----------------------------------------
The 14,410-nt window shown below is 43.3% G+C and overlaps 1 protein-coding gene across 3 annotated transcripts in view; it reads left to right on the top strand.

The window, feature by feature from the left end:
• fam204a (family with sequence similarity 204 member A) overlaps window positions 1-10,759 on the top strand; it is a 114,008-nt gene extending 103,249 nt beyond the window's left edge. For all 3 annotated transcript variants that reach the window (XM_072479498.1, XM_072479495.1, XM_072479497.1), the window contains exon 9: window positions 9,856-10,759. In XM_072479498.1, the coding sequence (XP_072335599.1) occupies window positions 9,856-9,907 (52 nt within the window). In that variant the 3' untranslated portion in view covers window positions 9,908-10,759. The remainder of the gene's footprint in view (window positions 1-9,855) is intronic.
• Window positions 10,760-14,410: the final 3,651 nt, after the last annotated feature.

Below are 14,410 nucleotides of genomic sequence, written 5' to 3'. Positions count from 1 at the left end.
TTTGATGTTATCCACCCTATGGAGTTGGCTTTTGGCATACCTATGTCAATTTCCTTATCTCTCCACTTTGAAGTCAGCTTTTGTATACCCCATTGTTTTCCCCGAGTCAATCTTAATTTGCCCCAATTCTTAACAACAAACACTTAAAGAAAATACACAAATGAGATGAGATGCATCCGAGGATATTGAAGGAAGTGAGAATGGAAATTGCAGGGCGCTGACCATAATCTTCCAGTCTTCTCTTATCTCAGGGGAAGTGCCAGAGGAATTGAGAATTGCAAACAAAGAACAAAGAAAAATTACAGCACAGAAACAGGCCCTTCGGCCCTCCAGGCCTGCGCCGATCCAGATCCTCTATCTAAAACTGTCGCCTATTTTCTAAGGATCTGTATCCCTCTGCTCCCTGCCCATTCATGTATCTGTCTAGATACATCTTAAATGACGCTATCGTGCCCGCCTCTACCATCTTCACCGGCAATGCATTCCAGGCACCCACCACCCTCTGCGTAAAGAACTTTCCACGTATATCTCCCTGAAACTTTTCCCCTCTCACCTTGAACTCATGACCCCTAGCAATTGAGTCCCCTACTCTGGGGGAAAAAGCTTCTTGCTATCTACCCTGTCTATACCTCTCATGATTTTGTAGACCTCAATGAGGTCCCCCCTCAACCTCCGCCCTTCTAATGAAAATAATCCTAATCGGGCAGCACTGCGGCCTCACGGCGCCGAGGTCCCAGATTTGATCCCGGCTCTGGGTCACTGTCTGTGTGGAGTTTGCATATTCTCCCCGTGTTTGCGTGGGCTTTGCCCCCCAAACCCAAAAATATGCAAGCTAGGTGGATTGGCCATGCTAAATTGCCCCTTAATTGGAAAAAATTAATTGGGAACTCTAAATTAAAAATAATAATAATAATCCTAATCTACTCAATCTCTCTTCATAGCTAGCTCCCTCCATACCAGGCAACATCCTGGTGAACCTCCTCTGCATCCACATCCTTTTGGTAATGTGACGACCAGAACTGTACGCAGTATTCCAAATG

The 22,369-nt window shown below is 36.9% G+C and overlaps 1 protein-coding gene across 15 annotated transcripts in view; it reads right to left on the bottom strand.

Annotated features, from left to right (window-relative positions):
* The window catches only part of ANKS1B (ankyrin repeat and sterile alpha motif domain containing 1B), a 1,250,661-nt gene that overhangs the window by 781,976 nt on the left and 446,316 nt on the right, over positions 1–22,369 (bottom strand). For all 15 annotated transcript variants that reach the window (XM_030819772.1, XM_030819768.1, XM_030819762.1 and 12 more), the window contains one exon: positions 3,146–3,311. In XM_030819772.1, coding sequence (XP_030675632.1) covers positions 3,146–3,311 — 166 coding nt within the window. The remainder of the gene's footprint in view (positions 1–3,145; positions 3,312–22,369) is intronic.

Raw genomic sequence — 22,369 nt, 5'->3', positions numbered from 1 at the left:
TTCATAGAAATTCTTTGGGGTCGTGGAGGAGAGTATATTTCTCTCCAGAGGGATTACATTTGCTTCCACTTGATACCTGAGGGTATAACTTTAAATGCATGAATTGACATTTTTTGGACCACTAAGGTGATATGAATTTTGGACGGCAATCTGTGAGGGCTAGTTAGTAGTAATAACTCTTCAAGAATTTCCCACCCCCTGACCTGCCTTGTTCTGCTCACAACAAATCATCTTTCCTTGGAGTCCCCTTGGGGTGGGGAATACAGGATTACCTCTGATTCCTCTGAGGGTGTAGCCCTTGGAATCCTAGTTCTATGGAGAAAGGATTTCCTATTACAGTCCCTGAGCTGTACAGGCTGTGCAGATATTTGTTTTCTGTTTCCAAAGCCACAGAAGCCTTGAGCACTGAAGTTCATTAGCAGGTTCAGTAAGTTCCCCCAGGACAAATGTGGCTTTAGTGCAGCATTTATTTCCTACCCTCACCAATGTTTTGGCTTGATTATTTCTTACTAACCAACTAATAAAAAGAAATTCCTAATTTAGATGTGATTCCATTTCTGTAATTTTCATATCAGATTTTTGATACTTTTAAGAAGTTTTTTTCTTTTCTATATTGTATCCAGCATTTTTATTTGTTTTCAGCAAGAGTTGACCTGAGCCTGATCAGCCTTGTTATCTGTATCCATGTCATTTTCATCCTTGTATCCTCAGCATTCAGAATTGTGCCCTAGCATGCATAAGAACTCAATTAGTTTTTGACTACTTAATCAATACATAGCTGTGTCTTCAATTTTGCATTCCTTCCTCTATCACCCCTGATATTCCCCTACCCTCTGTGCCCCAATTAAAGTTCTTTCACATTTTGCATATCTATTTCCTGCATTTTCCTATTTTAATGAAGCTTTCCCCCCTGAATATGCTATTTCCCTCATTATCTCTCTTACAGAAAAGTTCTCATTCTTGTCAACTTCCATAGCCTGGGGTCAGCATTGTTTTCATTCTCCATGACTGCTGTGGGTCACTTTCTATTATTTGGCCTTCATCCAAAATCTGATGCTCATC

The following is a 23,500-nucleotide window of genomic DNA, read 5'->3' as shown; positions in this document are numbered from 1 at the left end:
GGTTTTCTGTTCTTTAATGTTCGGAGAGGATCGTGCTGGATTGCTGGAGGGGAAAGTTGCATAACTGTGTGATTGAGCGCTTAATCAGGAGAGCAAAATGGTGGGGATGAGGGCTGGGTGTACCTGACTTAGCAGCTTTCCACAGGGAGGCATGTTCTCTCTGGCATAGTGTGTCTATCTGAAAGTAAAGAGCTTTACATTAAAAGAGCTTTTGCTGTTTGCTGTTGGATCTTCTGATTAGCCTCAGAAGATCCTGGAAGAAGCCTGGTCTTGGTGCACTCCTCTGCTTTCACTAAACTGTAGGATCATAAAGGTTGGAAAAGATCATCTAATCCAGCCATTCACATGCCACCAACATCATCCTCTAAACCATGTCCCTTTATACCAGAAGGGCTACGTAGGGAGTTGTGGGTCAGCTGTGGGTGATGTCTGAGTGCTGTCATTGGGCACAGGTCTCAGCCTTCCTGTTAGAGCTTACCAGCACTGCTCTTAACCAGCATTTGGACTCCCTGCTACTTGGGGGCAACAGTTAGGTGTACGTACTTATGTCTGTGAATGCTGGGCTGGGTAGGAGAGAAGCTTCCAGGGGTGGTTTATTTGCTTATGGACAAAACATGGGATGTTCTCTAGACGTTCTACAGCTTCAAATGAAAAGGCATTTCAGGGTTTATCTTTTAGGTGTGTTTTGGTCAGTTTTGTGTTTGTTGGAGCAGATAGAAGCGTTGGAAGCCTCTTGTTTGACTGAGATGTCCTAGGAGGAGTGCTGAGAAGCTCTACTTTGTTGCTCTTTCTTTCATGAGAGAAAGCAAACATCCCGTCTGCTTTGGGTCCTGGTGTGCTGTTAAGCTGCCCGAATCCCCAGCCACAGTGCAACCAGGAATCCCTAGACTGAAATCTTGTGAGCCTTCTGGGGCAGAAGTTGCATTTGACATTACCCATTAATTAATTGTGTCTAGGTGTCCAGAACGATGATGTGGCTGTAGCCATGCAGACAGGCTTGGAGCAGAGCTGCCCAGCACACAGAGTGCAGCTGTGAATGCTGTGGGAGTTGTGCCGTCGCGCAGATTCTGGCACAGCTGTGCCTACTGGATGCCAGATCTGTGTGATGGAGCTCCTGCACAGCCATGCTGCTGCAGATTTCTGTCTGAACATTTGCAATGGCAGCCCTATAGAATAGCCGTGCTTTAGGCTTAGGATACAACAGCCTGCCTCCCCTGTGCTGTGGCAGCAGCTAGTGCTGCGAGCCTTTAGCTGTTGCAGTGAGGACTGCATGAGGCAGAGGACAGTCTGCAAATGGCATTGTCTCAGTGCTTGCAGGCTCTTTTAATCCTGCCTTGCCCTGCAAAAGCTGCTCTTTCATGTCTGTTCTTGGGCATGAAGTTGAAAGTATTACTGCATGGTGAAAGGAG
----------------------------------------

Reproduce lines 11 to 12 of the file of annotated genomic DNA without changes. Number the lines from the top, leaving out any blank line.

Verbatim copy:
TTCATAGAAATTCTTTGGGGTCGTGGAGGAGAGTATATTTCTCTCCAGAGGGATTACATTTGCTTCCACTTGATACCTGAGGGTATAACTTTAAATGCATGAATTGACATTTTTTGGACCACTAAGGTGATATGAATTTTGGACGGCAATCTGTGAGGGCTAGTTAGTAGTAATAACTCTTCAAGAATTTCCCACCCCCTGACCTGCCTTGTTCTGCTCACAACAAATCATCTTTCCTTGGAGTCCCCTTGGGGTGGGGAATACAGGATTACCTCTGATTCCTCTGAGGGTGTAGCCCTTGGAATCCTAGTTCTATGGAGAAAGGATTTCCTATTACAGTCCCTGAGCTGTACAGGCTGTGCAGATATTTGTTTTCTGTTTCCAAAGCCACAGAAGCCTTGAGCACTGAAGTTCATTAGCAGGTTCAGTAAGTTCCCCCAGGACAAATGTGGCTTTAGTGCAGCATTTATTTCCTACCCTCACCAATGTTTTGGCTTGATTATTTCTTACTAACCAACTAATAAAAAGAAATTCCTAATTTAGATGTGATTCCATTTCTGTAATTTTCATATCAGATTTTTGATACTTTTAAGAAGTTTTTTTCTTTTCTATATTGTATCCAGCATTTTTATTTGTTTTCAGCAAGAGTTGACCTGAGCCTGATCAGCCTTGTTATCTGTATCCATGTCATTTTCATCCTTGTATCCTCAGCATTCAGAATTGTGCCCTAGCATGCATAAGAACTCAATTAGTTTTTGACTACTTAATCAATACATAGCTGTGTCTTCAATTTTGCATTCCTTCCTCTATCACCCCTGATATTCCCCTACCCTCTGTGCCCCAATTAAAGTTCTTTCACATTTTGCATATCTATTTCCTGCATTTTCCTATTTTAATGAAGCTTTCCCCCCTGAATATGCTATTTCCCTCATTATCTCTCTTACAGAAAAGTTCTCATTCTTGTCAACTTCCATAGCCTGGGGTCAGCATTGTTTTCATTCTCCATGACTGCTGTGGGTCACTTTCTATTATTTGGCCTTCATCCAAAATCTGATGCTCATC

The following is a 23,500-nucleotide window of genomic DNA, read 5'->3' as shown; positions in this document are numbered from 1 at the left end: